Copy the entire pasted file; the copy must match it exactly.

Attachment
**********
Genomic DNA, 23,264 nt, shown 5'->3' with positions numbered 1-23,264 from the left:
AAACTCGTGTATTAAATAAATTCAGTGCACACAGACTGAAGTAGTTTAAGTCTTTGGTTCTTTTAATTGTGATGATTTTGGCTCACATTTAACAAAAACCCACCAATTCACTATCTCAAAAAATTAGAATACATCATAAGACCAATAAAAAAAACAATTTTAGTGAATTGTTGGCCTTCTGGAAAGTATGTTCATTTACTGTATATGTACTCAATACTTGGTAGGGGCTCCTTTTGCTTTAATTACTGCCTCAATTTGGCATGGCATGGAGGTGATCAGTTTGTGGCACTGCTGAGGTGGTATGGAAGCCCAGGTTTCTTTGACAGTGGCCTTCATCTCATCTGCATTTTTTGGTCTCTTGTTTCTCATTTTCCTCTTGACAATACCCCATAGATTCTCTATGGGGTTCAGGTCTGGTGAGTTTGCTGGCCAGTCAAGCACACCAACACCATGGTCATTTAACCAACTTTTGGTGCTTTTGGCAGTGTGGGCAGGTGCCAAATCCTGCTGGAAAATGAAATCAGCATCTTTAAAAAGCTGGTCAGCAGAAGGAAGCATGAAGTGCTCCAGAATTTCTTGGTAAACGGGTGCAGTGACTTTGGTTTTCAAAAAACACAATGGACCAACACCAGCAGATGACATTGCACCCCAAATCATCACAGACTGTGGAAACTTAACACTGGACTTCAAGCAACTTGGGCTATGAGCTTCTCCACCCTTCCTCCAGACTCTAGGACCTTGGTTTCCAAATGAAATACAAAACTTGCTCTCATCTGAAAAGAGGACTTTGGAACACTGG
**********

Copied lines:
Genomic DNA, 23,264 nt, shown 5'->3' with positions numbered 1-23,264 from the left:
AAACTCGTGTATTAAATAAATTCAGTGCACACAGACTGAAGTAGTTTAAGTCTTTGGTTCTTTTAATTGTGATGATTTTGGCTCACATTTAACAAAAACCCACCAATTCACTATCTCAAAAAATTAGAATACATCATAAGACCAATAAAAAAAACAATTTTAGTGAATTGTTGGCCTTCTGGAAAGTATGTTCATTTACTGTATATGTACTCAATACTTGGTAGGGGCTCCTTTTGCTTTAATTACTGCCTCAATTTGGCATGGCATGGAGGTGATCAGTTTGTGGCACTGCTGAGGTGGTATGGAAGCCCAGGTTTCTTTGACAGTGGCCTTCATCTCATCTGCATTTTTTGGTCTCTTGTTTCTCATTTTCCTCTTGACAATACCCCATAGATTCTCTATGGGGTTCAGGTCTGGTGAGTTTGCTGGCCAGTCAAGCACACCAACACCATGGTCATTTAACCAACTTTTGGTGCTTTTGGCAGTGTGGGCAGGTGCCAAATCCTGCTGGAAAATGAAATCAGCATCTTTAAAAAGCTGGTCAGCAGAAGGAAGCATGAAGTGCTCCAGAATTTCTTGGTAAACGGGTGCAGTGACTTTGGTTTTCAAAAAACACAATGGACCAACACCAGCAGATGACATTGCACCCCAAATCATCACAGACTGTGGAAACTTAACACTGGACTTCAAGCAACTTGGGCTATGAGCTTCTCCACCCTTCCTCCAGACTCTAGGACCTTGGTTTCCAAATGAAATACAAAACTTGCTCTCATCTGAAAAGAGGACTTTGGAACACTGG